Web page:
Just got back from a fantastic book signing, beer drinking, brewery touring, 'Burgh loving tour of western PA. It started quietly enough when I left home Friday afternoon, headed for Mechanicsburg to pick up more books at Stackpole for the trip...when I hit a pothole on an exit ramp and popped a tire. Damn! Unpack the Jetta to get at the spare, read the manual to see the jackpoints (first flat in this car), jack it, spin it, lower it, repack, wipe off hands, and get back on the road, 20 minutes behind. No worries, they're still there waiting, and I stuffed 200 copies of Pennsylvania Breweries in the back.
I was still early to meet bro-in-law Carl (in town for a conference), so I zipped over to Tröegs to pick up a quick Pale Ale while visiting hours were still open. Said hi to Chris Trogner and publicity mahoff Ed Yashinsky, and then ran off to pick up Carl. We were early for Cathy and Nora's arrival at Appalachian for dinner, so we headed to Bricco to suck up some dollar oysters (Blue Points, yummy) and some drafts ($6 for a 10 oz. Guinness? Really? (Yeah, really, I have the receipt.) You ought to warn a customer on a price like that, grumpy old bartender). Then we did go for dinner, and I got that awesome pulled pork again, and had a cask Trail Blaze Brown (not so hot, just kinda bland) and a Broad Street Barleywine (quite a different proposition: rippling-smooth strong malt beauty). Bye-bye to the girls...and I hijacked Carl to Carlisle. Seemed appropriate.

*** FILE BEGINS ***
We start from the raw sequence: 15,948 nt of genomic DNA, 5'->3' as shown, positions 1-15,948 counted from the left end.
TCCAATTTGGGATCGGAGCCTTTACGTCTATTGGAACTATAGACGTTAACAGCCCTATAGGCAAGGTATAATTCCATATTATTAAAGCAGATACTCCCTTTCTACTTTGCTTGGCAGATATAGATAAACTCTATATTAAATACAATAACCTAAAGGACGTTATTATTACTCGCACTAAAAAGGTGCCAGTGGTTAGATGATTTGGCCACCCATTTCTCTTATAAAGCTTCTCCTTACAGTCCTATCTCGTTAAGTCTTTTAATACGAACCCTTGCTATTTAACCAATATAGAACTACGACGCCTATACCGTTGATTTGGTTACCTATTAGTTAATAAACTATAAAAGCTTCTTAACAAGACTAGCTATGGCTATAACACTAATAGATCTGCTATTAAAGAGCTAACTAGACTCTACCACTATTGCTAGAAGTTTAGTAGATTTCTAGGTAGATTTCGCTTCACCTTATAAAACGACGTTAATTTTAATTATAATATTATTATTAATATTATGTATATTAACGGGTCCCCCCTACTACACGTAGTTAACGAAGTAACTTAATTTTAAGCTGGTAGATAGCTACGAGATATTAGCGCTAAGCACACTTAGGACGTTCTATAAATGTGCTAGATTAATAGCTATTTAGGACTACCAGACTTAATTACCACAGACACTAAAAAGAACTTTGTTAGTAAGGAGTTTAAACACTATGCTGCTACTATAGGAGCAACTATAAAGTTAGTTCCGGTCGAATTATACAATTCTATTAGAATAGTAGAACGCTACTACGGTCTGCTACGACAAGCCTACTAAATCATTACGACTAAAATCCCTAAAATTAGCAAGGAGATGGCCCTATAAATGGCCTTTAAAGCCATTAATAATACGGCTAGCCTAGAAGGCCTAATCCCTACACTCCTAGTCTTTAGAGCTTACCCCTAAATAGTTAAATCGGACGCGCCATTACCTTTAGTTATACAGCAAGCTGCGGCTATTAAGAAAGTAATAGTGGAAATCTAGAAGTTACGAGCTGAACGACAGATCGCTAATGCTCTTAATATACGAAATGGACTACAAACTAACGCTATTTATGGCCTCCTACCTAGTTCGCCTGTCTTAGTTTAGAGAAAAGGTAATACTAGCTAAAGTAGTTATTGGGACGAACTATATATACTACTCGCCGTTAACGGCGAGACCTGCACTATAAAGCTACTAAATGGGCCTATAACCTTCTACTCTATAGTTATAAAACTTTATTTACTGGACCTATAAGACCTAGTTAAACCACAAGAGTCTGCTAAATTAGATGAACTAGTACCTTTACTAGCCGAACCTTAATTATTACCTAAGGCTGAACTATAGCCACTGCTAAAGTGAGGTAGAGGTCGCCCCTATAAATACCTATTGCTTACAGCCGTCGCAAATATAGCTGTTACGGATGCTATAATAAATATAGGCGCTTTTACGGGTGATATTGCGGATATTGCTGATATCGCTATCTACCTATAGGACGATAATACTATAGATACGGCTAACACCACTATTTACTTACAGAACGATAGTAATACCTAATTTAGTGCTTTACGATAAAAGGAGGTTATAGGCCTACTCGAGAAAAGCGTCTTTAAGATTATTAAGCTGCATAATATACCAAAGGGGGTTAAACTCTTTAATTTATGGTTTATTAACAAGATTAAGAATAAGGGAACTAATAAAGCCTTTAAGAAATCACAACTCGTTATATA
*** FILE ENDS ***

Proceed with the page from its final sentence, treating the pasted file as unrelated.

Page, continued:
We went to Cafe Bruges, where I started with a Rochefort 8 (note the appropriate glass!) and Carl got a Bavik. The smell of Belgian waffles was about driving us crazy, one of quite a few good things about this place. The others? A very nice selection of Belgian beers for such a relatively small town, an authentic offering of Belgian foods, and the stuff actually coming out of the kitchen looked and smelled excellent. And the very enthusiastically-beer loving women at the end of the bar were kinda fun, too. After a while we went over to Market Cross, where I would have had the Excaliber imperial stout on cask (!!!), only we saw that this year's Sierra Nevada Celebration was on, so we grabbed a couple of those, chatted with the waitress (always a fun crew at Market Cross), and headed back to Harrisburg. Carl graciously had offered to let me sleep in his room to make the next morning's drive shorter.
Because I had to head out at 8:30 to make an 11 AM signing at Otto's. After a quick bowl of oatmeal, I rolled up the Susquehanna on a beautiful morning. As many folks would comment on this trip, I picked a great day to drive across the state: about 50 degrees, bright sunshine, blue skies, and the last of the fall foliage painting the ridges. I remembered there was a tire place up the hill from Otto's, and called ahead; yes, they could do me a new tire while I was signing books!